Prince William met Sunday with the family of a 13-year-old Australian boy who gave his life to save his younger brother during devastating floods earlier this year.
The second in line to the British throne closed out a visit to disaster zones in Australia and New Zealand with brief but poignant stops in small towns where flash flooding ripped houses from their foundations and carried away cars during the worst of a weekslong crisis.
Jordan Rice was among 35 people killed in the floods, washed away with his mother in their car when floodwaters cascaded through the town of Toowoomba on Jan. 10. Trapped in the car as the water rose around them, the teenager told rescuers who reached them to grab his brother, Blake, 11, first.
William chatted with Blake and his father, John Tyson, on Sunday at one of several functions where the prince mingled with survivors of the flooding, which swamped a huge part of northeastern Queensland state starting late last year.
"He could feel our pain, you could see it in his eyes," Tyson said after meeting with the prince.
William's visit, which comes as anticipation builds around his wedding in late April to Kate Middleton, has been relatively low key out of respect for those affected by the disasters in the places he has toured, starting last week in the earthquake-struck city of Christchurch in New Zealand.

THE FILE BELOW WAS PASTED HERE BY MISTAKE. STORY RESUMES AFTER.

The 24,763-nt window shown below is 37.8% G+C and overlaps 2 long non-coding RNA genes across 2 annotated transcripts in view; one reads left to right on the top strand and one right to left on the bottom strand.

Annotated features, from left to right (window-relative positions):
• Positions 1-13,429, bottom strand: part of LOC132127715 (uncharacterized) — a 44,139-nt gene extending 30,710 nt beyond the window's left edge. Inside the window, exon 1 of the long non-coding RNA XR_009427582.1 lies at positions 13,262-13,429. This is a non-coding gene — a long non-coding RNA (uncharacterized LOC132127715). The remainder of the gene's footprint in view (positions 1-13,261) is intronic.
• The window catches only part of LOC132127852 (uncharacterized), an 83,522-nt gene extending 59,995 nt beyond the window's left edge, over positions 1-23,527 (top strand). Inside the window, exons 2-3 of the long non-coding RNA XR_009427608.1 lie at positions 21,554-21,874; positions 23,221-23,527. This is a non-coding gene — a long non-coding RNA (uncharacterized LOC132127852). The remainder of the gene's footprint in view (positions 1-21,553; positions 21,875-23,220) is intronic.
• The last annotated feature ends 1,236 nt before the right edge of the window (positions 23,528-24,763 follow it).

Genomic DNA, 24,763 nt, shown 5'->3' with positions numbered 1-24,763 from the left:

The focus has been on the prince meeting survivors in informal gatherings and getting briefings from officials on recovery efforts, rather than speeches or large ceremonial appearances. William hasn't talked directly to the media during the visits.
Flown by military helicopter, William stopped in the town of Grantham, which was almost completely wiped away by flash flooding in January that state officials described as an inland tsunami. He also visited Ipswich, a larger town that was one of many inundated by floodwaters that, at their worst, covered an area larger than France and Germany combined.
William heard survival tales from residents who lived through the disaster, and attended functions that included many barbecues and a country music festival where he took to the stage and waved a cowboy hat in a gesture to the crowd.
Australia, a former British colony, is a constitutional monarchy with Queen Elizabeth II _ William's grandmother _ as head of state but is governed completely independently from Britain. While there is a strong movement backing full independence in the form of a republic, the queen and most of her heirs remain personally popular in Australia.